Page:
As one of the world’s pre-eminent designers, it’s hard to imagine any gaps in Philippe Starck’s enduring career. In truth, Starck, who spent most of his childhood in a perfumerie that his mother operated, has long been fascinated with the idea of scent, which makes his latest undertaking – a trio of fragrances – less of a surprise than it seems.
‘I loved to take refuge in [that] place,’ Starck recalls of the environment that ignited his creative mind. ‘Because of the aromas, the exponential sum of the perfumes, beauty creams, lotions and shampoos, I travelled through an uncharted territory filled with incredible riches. What I did not know at the time was that I was growing up inside the most powerful vehicle for the mind and the unconscious.’
Of course, Starck has worked in the olfactory world before, having most memorably redesigned the iconic bottle of Nina Ricci’s ‘L’ Air du Temps’ as a limited edition in 2013. This new collection however, which has been simply labeled Starck Paris, owes its entire creative direction to Starck. Produced by the Spanish company Perfumes Y Diseño, the project is a sincere and conscious effort from the designer to articulate what he thinks perfume should be, covering everything from the bottle and packaging design to the concepts that drive the fragrances themselves.
Harking back to the ideas of evolution – a continual thread in the designer’s work – Starck has tapped into the notion of male, female and androgynous identity with the three scents. Working with famed perfumers such as Dominique Ropion, Annick Ménardo and Daphné Bugey, Starck challenged them to reinvent these ideas of identity, while capturing the mystery of each and what he calls ‘the space between’.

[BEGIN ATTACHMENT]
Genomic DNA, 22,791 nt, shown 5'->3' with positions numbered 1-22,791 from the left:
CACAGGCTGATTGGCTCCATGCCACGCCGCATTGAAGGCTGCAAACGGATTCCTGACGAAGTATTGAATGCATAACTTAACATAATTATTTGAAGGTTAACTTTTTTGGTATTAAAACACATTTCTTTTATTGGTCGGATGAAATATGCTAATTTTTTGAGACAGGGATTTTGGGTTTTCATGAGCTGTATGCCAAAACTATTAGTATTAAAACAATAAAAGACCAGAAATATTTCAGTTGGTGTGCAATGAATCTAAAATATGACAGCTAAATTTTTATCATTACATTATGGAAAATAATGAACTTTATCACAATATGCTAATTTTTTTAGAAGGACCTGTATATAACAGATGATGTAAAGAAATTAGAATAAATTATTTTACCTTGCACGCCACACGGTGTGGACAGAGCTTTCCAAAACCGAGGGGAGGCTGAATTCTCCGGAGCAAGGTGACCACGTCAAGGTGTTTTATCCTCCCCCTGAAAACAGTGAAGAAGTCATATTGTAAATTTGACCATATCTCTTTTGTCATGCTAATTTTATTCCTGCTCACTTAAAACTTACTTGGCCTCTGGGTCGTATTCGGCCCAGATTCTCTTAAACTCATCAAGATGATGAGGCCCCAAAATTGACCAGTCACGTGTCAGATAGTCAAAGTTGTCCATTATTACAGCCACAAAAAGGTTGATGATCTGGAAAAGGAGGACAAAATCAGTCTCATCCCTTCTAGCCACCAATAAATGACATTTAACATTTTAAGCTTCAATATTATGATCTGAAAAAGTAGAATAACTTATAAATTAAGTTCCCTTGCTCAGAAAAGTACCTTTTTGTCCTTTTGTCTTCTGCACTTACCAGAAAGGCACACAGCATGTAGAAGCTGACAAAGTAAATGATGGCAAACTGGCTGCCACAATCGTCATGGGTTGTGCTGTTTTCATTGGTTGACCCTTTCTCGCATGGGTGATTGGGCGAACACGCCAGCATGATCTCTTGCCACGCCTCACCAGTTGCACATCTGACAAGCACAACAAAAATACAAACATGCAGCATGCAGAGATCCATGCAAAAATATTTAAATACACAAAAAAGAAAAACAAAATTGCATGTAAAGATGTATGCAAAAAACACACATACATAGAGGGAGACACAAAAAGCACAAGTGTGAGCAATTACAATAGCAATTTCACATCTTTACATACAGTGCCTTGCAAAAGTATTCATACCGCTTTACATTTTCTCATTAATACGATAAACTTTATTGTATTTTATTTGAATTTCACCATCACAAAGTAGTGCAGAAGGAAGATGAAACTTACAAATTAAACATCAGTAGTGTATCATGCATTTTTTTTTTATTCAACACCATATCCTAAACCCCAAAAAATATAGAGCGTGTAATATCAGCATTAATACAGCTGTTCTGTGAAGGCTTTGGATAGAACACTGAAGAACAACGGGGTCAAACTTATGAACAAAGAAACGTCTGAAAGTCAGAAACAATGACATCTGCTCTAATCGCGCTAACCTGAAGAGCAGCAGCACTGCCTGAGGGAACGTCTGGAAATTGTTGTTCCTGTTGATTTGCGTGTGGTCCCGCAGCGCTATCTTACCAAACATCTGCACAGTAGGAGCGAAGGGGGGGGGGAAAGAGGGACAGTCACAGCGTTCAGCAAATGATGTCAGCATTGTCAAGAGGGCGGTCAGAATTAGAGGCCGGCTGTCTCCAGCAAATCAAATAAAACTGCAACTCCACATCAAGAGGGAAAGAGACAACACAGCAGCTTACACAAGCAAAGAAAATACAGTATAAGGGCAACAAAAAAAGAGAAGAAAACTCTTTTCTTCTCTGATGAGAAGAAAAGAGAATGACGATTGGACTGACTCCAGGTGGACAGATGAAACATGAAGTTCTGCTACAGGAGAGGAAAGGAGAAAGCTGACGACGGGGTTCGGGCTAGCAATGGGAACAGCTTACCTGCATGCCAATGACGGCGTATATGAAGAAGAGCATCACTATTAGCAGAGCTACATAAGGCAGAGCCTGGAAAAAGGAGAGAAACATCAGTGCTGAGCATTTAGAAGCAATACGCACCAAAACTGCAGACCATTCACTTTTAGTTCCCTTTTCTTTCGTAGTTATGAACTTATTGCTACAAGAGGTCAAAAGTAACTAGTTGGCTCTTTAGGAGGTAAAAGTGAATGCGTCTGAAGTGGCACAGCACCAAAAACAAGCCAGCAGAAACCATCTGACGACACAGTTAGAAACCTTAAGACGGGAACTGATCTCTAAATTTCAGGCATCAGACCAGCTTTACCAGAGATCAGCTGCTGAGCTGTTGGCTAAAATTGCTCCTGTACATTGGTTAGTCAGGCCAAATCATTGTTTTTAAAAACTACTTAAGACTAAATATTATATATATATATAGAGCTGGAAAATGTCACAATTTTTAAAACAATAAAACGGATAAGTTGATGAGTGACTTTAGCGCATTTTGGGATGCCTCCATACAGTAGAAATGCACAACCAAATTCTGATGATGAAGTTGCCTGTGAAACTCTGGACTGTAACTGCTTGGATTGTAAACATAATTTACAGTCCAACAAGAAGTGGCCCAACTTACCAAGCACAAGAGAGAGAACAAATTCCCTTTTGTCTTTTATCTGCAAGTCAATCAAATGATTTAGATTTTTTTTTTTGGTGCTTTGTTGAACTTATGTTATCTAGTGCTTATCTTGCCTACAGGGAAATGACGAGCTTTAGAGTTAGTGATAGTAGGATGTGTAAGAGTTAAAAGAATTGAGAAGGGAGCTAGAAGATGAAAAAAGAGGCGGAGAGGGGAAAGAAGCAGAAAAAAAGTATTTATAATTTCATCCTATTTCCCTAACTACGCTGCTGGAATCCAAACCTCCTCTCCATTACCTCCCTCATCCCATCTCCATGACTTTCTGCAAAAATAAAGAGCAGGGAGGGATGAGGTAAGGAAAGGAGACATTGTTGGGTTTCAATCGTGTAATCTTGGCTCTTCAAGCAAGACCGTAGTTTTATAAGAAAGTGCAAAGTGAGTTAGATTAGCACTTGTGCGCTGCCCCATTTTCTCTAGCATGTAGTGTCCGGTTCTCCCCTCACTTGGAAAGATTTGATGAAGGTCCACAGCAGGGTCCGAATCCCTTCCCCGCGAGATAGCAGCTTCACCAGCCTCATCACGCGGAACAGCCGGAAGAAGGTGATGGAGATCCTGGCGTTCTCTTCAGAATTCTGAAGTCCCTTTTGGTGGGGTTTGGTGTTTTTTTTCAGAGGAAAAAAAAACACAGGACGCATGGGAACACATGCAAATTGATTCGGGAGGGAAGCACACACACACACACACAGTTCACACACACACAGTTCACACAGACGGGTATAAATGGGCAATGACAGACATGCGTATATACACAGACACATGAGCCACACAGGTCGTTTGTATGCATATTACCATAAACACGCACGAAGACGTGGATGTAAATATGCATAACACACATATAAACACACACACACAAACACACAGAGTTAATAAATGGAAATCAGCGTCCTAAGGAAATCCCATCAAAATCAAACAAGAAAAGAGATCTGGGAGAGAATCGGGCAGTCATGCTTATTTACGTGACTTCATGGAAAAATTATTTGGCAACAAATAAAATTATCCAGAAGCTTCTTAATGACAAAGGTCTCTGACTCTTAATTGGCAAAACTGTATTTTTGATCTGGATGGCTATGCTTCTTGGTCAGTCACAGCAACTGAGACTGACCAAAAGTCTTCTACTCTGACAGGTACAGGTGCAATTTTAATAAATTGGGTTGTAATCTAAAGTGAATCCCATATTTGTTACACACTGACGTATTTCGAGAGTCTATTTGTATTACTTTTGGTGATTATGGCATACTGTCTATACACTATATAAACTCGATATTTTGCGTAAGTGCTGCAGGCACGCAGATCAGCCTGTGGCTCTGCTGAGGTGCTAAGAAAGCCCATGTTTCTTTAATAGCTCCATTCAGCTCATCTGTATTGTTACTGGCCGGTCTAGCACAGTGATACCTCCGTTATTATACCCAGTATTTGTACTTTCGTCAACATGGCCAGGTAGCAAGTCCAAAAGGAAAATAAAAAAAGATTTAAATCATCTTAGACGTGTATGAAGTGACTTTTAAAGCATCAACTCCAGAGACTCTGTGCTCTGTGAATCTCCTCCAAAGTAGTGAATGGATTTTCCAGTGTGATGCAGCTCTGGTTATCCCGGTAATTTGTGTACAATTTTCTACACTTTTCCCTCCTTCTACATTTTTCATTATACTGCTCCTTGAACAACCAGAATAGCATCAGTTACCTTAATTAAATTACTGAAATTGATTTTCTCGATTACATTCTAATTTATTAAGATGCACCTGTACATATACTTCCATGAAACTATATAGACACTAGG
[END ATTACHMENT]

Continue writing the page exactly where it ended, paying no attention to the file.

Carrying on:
Ropion, the creator of the more feminine ‘Peau de Soie’, opted for a seductive blend of woody, animal and vegetal notes to distil the paradox of strength, beauty and mystique that women exude. Bugey’s ‘Peau de Pierre’ takes the opposite tack by bringing a feminine skew to a masculine fragrance; woody, smoky notes are mixed to exude a conscious sensuality, not often seen in men’s perfumes.
Ménardo’s ‘Peau d’Ailleurs’ is the most intangible. Starck explains, ‘I wanted a perfume that you can’t remember because it doesn’t exist... the perfume of the shadow, of the cosmic scent of emptiness. The idea was to grasp the ungraspable, to explore abstraction, to make the invisible visible, to make the air vibrate. This unending territory transports us into the total unknown, to that far-off place that sends us back into our unconscious, to pure spirit.’
The resulting scent, an almost invisible blend of earthy musk notes, woods and minerals, conjures up the impression of nothingness, as inspired by the picture of a meteorite on a long voyage.
Design-wise, the bottles are unequivocally Starck. Each minimal flaçon is imprinted with an amorphous form in a frosted, clear and textured finish, visually articulating the collection’s union of science and poetry. Simply capped with a shiny black top, the bottles redirect attention to their contents, making each scent the collection’s main focus.